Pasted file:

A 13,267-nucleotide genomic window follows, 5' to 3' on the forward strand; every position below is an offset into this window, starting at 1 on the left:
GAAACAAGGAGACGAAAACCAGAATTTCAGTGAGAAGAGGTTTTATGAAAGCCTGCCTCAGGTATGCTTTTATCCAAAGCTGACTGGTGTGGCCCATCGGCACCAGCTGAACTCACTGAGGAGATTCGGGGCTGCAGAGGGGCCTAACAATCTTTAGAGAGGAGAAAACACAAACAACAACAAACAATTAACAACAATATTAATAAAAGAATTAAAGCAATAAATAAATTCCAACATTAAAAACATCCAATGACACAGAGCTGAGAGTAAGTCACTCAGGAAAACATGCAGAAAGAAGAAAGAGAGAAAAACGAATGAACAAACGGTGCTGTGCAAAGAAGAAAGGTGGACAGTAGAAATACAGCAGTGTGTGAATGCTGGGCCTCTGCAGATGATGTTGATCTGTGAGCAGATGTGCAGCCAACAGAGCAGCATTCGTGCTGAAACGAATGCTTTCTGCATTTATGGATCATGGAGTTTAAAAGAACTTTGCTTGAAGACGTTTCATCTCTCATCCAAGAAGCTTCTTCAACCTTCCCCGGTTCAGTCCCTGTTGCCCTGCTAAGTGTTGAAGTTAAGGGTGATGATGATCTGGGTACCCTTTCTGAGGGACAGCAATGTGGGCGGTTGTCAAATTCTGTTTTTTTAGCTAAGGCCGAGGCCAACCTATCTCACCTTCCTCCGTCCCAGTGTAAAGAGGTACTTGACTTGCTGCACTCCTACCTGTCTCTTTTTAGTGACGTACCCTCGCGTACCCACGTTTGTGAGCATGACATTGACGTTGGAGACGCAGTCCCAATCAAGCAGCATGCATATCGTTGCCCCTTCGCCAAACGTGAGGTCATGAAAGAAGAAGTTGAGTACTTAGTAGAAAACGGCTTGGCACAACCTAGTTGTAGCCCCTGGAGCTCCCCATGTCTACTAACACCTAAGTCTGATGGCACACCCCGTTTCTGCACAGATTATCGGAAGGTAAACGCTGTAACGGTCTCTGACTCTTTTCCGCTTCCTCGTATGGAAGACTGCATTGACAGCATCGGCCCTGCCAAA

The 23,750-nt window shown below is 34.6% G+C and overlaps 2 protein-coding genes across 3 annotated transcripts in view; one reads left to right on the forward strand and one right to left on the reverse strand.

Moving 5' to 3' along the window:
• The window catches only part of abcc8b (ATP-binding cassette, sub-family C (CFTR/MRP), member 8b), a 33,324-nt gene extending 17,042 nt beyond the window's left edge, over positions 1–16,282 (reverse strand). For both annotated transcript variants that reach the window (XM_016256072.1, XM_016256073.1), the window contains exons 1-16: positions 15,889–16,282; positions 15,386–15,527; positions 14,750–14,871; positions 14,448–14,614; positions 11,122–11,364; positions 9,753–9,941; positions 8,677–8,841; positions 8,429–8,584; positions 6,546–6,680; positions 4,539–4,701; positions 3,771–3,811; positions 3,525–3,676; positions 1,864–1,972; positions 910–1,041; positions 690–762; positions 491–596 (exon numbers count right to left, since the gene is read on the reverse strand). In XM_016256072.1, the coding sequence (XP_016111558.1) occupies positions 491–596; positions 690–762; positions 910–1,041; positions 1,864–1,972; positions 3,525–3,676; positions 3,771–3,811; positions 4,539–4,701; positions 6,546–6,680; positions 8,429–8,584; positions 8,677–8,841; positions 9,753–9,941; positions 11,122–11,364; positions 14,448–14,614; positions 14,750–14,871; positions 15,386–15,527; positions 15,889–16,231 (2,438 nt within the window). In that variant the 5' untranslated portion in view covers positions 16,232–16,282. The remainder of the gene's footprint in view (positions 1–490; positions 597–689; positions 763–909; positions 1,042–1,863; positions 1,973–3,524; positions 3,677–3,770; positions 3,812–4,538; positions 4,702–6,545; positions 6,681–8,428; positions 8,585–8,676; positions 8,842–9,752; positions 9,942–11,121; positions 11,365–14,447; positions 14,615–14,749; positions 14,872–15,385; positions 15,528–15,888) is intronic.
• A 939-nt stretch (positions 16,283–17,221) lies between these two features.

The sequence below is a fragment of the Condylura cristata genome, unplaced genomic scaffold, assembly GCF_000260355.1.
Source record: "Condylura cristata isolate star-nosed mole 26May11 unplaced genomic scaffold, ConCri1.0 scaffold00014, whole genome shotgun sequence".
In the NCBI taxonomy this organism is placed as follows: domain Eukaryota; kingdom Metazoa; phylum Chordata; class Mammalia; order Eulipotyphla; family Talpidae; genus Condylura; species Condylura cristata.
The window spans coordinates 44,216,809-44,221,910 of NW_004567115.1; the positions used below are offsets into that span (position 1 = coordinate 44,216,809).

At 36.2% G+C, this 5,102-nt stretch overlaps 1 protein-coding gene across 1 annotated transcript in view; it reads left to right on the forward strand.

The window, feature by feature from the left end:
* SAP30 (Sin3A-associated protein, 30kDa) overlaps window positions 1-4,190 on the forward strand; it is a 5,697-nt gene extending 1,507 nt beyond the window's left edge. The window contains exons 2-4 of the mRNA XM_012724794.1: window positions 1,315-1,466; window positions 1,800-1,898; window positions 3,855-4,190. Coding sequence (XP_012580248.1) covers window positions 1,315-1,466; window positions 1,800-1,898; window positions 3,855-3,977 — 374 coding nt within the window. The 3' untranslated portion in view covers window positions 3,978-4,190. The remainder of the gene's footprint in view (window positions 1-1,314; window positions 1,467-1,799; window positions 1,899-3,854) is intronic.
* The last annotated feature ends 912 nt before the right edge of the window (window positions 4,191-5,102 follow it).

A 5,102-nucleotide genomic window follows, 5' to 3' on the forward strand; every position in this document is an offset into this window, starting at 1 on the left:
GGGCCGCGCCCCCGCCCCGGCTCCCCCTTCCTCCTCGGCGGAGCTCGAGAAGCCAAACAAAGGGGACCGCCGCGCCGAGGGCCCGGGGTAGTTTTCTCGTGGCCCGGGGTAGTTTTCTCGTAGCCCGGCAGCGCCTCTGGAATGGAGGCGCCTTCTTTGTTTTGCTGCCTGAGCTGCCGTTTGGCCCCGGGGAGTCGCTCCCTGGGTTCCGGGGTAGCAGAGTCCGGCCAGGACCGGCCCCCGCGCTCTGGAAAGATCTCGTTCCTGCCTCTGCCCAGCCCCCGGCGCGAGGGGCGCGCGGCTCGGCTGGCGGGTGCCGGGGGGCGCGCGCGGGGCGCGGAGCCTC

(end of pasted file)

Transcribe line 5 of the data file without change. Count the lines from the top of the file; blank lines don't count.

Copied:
• The window catches only part of abcc8b (ATP-binding cassette, sub-family C (CFTR/MRP), member 8b), a 33,324-nt gene extending 17,042 nt beyond the window's left edge, over positions 1–16,282 (reverse strand). For both annotated transcript variants that reach the window (XM_016256072.1, XM_016256073.1), the window contains exons 1-16: positions 15,889–16,282; positions 15,386–15,527; positions 14,750–14,871; positions 14,448–14,614; positions 11,122–11,364; positions 9,753–9,941; positions 8,677–8,841; positions 8,429–8,584; positions 6,546–6,680; positions 4,539–4,701; positions 3,771–3,811; positions 3,525–3,676; positions 1,864–1,972; positions 910–1,041; positions 690–762; positions 491–596 (exon numbers count right to left, since the gene is read on the reverse strand). In XM_016256072.1, the coding sequence (XP_016111558.1) occupies positions 491–596; positions 690–762; positions 910–1,041; positions 1,864–1,972; positions 3,525–3,676; positions 3,771–3,811; positions 4,539–4,701; positions 6,546–6,680; positions 8,429–8,584; positions 8,677–8,841; positions 9,753–9,941; positions 11,122–11,364; positions 14,448–14,614; positions 14,750–14,871; positions 15,386–15,527; positions 15,889–16,231 (2,438 nt within the window). In that variant the 5' untranslated portion in view covers positions 16,232–16,282. The remainder of the gene's footprint in view (positions 1–490; positions 597–689; positions 763–909; positions 1,042–1,863; positions 1,973–3,524; positions 3,677–3,770; positions 3,812–4,538; positions 4,702–6,545; positions 6,681–8,428; positions 8,585–8,676; positions 8,842–9,752; positions 9,942–11,121; positions 11,365–14,447; positions 14,615–14,749; positions 14,872–15,385; positions 15,528–15,888) is intronic.